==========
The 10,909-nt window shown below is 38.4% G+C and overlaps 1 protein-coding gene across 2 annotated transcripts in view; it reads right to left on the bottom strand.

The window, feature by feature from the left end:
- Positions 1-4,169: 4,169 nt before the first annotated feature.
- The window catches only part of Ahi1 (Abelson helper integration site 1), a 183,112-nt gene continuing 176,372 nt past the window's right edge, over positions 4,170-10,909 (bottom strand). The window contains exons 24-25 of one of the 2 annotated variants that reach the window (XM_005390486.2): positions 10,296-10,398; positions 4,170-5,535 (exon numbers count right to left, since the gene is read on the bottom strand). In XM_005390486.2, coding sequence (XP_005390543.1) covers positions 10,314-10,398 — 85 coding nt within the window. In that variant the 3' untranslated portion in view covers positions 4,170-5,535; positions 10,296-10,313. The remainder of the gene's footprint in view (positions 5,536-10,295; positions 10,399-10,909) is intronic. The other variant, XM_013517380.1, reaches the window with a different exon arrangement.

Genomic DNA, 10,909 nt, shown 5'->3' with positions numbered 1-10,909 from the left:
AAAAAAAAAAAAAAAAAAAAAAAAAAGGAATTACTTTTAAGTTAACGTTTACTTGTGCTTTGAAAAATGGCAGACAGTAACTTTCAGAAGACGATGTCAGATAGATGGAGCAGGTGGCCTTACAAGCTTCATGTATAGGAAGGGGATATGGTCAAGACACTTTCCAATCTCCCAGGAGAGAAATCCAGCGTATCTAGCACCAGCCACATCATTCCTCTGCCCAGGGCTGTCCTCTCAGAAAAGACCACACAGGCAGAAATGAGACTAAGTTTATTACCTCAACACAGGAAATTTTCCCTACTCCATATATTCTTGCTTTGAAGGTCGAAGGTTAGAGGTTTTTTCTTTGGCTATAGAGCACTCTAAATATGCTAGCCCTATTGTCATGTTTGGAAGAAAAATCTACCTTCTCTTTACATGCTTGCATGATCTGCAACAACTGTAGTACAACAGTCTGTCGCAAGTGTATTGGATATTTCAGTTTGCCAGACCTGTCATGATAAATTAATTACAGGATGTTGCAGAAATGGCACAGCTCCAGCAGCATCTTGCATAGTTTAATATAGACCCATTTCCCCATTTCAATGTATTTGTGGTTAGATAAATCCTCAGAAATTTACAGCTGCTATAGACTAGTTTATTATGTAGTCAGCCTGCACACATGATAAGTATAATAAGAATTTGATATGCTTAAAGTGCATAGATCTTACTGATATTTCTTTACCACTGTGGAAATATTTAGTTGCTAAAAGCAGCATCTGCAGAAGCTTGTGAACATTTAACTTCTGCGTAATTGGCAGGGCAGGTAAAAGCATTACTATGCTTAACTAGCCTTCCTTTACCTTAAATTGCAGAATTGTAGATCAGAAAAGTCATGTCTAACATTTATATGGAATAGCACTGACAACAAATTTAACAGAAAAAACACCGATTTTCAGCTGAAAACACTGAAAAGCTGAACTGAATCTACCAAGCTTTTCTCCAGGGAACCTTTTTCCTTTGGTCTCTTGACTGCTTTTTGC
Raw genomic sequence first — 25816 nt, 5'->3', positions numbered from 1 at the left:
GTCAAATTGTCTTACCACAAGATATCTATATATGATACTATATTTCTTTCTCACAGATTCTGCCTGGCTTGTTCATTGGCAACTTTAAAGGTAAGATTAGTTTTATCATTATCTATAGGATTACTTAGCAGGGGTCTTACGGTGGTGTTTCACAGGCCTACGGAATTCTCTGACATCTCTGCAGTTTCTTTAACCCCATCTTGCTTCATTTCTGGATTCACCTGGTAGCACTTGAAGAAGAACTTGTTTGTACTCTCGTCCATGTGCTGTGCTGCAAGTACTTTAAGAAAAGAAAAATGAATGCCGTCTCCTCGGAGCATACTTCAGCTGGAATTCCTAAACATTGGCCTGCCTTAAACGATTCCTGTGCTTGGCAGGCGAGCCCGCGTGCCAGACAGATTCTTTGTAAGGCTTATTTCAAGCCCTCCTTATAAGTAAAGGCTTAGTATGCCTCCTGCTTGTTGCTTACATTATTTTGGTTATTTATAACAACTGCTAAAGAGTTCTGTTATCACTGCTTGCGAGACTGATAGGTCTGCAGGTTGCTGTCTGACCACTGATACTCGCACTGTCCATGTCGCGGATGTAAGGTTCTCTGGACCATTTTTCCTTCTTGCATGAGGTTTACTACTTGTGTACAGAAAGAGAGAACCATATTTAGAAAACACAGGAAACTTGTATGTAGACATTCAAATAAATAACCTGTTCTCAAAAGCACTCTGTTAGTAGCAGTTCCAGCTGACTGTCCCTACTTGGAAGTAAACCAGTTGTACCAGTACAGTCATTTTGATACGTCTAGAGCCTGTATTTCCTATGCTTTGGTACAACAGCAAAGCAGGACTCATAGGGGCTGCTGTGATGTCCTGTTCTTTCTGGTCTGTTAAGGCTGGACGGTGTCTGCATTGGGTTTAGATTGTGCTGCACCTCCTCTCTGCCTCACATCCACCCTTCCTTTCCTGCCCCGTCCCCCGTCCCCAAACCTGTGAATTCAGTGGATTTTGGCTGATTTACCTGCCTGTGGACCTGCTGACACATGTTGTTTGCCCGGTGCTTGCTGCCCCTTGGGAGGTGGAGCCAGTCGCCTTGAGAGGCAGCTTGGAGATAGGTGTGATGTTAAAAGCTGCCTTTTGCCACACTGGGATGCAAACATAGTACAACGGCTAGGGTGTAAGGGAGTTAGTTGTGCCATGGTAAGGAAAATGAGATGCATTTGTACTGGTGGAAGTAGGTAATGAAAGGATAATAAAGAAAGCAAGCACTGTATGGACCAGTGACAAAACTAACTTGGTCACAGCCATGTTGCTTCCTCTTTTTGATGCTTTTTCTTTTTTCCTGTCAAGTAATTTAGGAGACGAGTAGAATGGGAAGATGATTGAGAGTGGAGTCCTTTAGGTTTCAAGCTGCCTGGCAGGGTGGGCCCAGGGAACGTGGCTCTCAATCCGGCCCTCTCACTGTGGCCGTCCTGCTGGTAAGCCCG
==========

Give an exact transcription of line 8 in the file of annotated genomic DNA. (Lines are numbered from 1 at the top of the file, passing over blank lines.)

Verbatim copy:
GTCAAATTGTCTTACCACAAGATATCTATATATGATACTATATTTCTTTCTCACAGATTCTGCCTGGCTTGTTCATTGGCAACTTTAAAGGTAAGATTAGTTTTATCATTATCTATAGGATTACTTAGCAGGGGTCTTACGGTGGTGTTTCACAGGCCTACGGAATTCTCTGACATCTCTGCAGTTTCTTTAACCCCATCTTGCTTCATTTCTGGATTCACCTGGTAGCACTTGAAGAAGAACTTGTTTGTACTCTCGTCCATGTGCTGTGCTGCAAGTACTTTAAGAAAAGAAAAATGAATGCCGTCTCCTCGGAGCATACTTCAGCTGGAATTCCTAAACATTGGCCTGCCTTAAACGATTCCTGTGCTTGGCAGGCGAGCCCGCGTGCCAGACAGATTCTTTGTAAGGCTTATTTCAAGCCCTCCTTATAAGTAAAGGCTTAGTATGCCTCCTGCTTGTTGCTTACATTATTTTGGTTATTTATAACAACTGCTAAAGAGTTCTGTTATCACTGCTTGCGAGACTGATAGGTCTGCAGGTTGCTGTCTGACCACTGATACTCGCACTGTCCATGTCGCGGATGTAAGGTTCTCTGGACCATTTTTCCTTCTTGCATGAGGTTTACTACTTGTGTACAGAAAGAGAGAACCATATTTAGAAAACACAGGAAACTTGTATGTAGACATTCAAATAAATAACCTGTTCTCAAAAGCACTCTGTTAGTAGCAGTTCCAGCTGACTGTCCCTACTTGGAAGTAAACCAGTTGTACCAGTACAGTCATTTTGATACGTCTAGAGCCTGTATTTCCTATGCTTTGGTACAACAGCAAAGCAGGACTCATAGGGGCTGCTGTGATGTCCTGTTCTTTCTGGTCTGTTAAGGCTGGACGGTGTCTGCATTGGGTTTAGATTGTGCTGCACCTCCTCTCTGCCTCACATCCACCCTTCCTTTCCTGCCCCGTCCCCCGTCCCCAAACCTGTGAATTCAGTGGATTTTGGCTGATTTACCTGCCTGTGGACCTGCTGACACATGTTGTTTGCCCGGTGCTTGCTGCCCCTTGGGAGGTGGAGCCAGTCGCCTTGAGAGGCAGCTTGGAGATAGGTGTGATGTTAAAAGCTGCCTTTTGCCACACTGGGATGCAAACATAGTACAACGGCTAGGGTGTAAGGGAGTTAGTTGTGCCATGGTAAGGAAAATGAGATGCATTTGTACTGGTGGAAGTAGGTAATGAAAGGATAATAAAGAAAGCAAGCACTGTATGGACCAGTGACAAAACTAACTTGGTCACAGCCATGTTGCTTCCTCTTTTTGATGCTTTTTCTTTTTTCCTGTCAAGTAATTTAGGAGACGAGTAGAATGGGAAGATGATTGAGAGTGGAGTCCTTTAGGTTTCAAGCTGCCTGGCAGGGTGGGCCCAGGGAACGTGGCTCTCAATCCGGCCCTCTCACTGTGGCCGTCCTGCTGGTAAGCCCG